The fragment often replaces the neatly rounded poem: to complete a poem is to kill it, to destroy its growth as an organic, living entity--nature is profoundly in process; it never "finishes" anything. Or is it rather the case that Romantic poems, by definition, must fail? How can striving after infinity ever succeed?
SYMBOLISM and myth were given great prominence in the Romantic conception of art.
In the Romantic view, symbols were the human aesthetic correlatives of nature's emblematic language. They were valued too because they could simultaneously suggest many things, and were thus thought superior to the one-to-one communications of allegory.
Partly, it may have been the desire to express the "inexpressible"-- the infinite --through the available resources of language that led to symbol at one level and myth (as symbolic narrative) at another.
In Romantic theory, art was valuable not so much as a mirror of the external world, but as a source of illumination of the world within. Among other things, this led to a prominence for first-person lyric poetry never accorded it in any previous period. The "poetic speaker" became less a persona and more the direct person of the poet.
The interior journey and the development of the self recurred everywhere as subject material for the Romantic artist. The artist-as-hero is a specifically Romantic type.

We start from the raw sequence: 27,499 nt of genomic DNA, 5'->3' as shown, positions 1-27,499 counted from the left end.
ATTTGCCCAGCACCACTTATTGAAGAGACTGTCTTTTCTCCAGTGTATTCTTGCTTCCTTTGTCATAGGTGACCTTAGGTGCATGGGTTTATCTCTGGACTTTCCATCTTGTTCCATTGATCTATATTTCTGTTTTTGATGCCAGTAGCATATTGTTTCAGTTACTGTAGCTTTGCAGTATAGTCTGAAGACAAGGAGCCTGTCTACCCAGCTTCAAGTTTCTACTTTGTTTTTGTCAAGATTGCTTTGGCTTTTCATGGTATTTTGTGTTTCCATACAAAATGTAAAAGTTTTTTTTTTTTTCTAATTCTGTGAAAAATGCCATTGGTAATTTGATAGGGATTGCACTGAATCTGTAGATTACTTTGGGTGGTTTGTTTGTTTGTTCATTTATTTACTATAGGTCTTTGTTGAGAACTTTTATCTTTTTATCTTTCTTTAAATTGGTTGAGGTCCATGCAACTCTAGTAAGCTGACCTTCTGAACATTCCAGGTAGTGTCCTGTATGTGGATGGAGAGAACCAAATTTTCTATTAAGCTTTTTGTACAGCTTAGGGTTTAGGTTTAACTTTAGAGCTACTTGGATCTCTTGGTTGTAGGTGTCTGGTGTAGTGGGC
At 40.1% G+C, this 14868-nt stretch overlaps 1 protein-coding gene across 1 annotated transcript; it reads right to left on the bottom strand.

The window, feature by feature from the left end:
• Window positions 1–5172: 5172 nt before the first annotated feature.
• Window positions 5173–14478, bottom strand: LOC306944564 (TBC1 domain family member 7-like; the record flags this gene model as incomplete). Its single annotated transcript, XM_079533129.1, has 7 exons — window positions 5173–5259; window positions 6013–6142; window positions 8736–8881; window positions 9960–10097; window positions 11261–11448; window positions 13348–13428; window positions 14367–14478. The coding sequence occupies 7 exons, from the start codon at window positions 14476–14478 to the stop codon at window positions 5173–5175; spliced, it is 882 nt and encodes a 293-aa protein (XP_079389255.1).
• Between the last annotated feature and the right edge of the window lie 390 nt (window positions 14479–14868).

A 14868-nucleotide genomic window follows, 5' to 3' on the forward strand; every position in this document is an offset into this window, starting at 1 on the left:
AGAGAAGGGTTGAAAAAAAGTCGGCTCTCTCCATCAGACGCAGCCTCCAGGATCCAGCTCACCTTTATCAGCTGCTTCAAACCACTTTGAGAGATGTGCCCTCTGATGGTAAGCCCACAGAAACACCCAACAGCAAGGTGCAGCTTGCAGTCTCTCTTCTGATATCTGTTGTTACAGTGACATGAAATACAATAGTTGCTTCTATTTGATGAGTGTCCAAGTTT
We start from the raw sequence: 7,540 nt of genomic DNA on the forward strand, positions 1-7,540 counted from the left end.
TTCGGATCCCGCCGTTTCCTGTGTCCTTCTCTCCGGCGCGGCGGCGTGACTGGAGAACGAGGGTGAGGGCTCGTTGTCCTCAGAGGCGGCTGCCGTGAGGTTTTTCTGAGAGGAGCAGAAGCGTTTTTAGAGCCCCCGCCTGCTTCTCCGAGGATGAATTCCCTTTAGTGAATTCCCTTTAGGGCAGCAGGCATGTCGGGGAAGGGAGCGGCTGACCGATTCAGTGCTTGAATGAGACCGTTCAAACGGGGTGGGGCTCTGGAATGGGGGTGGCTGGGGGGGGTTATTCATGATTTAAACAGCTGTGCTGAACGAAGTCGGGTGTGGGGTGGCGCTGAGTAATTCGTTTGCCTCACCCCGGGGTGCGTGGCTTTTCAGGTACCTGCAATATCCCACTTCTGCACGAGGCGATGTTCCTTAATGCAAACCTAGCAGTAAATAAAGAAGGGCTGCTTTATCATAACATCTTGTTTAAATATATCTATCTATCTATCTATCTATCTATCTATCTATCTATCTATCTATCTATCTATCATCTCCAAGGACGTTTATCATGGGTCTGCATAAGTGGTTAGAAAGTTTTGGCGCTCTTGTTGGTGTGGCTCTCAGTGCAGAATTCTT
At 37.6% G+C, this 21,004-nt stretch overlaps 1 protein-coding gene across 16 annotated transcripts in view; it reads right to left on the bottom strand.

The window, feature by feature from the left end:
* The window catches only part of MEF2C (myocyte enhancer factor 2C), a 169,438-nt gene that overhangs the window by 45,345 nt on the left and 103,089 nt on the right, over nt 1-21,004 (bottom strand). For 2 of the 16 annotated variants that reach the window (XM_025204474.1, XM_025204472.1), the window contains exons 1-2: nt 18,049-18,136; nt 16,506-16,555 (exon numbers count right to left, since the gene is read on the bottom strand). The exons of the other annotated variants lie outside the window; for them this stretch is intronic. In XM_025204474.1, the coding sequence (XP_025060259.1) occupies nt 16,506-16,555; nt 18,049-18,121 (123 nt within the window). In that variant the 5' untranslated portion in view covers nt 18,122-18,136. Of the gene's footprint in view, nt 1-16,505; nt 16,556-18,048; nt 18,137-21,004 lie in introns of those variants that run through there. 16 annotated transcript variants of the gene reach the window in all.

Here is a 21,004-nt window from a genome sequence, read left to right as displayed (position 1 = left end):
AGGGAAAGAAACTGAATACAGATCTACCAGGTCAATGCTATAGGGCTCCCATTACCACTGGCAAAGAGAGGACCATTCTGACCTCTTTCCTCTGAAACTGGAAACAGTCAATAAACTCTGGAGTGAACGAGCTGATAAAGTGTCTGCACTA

The hero-artist has already been mentioned; there were also heaven- storming types like Prometheus, outcasts from Cain to the Ancient Mariner--their characteristic striving for the unattainable beyond the morally permitted and insatiable thirst for activity--that earlier had been viewed as the components of tragic sin.
In style, the Romantics preferred boldness over the preceding age's desire for restraint, maximum suggestiveness over the neo-classical ideal of clarity, free experimentation over the "rules" of composition, genre, and decorum, and they promoted the conception of the artist as "inspired" creator over that of the artist as "maker" or technical master.
Although interest in religion and in the powers of faith were prominent during the Romantic period, the Romantics generally rejected absolute systems, whether of philosophy or religion, in favor of the idea that each person (and humankind collectively) must create the system by which to live.
The attitude of many of the Romantics to the everyday, social world around them was complex. It is true that they advanced certain realistic techniques, such as the use of "local color, through down-to-earth characters, like Wordsworth's rustics.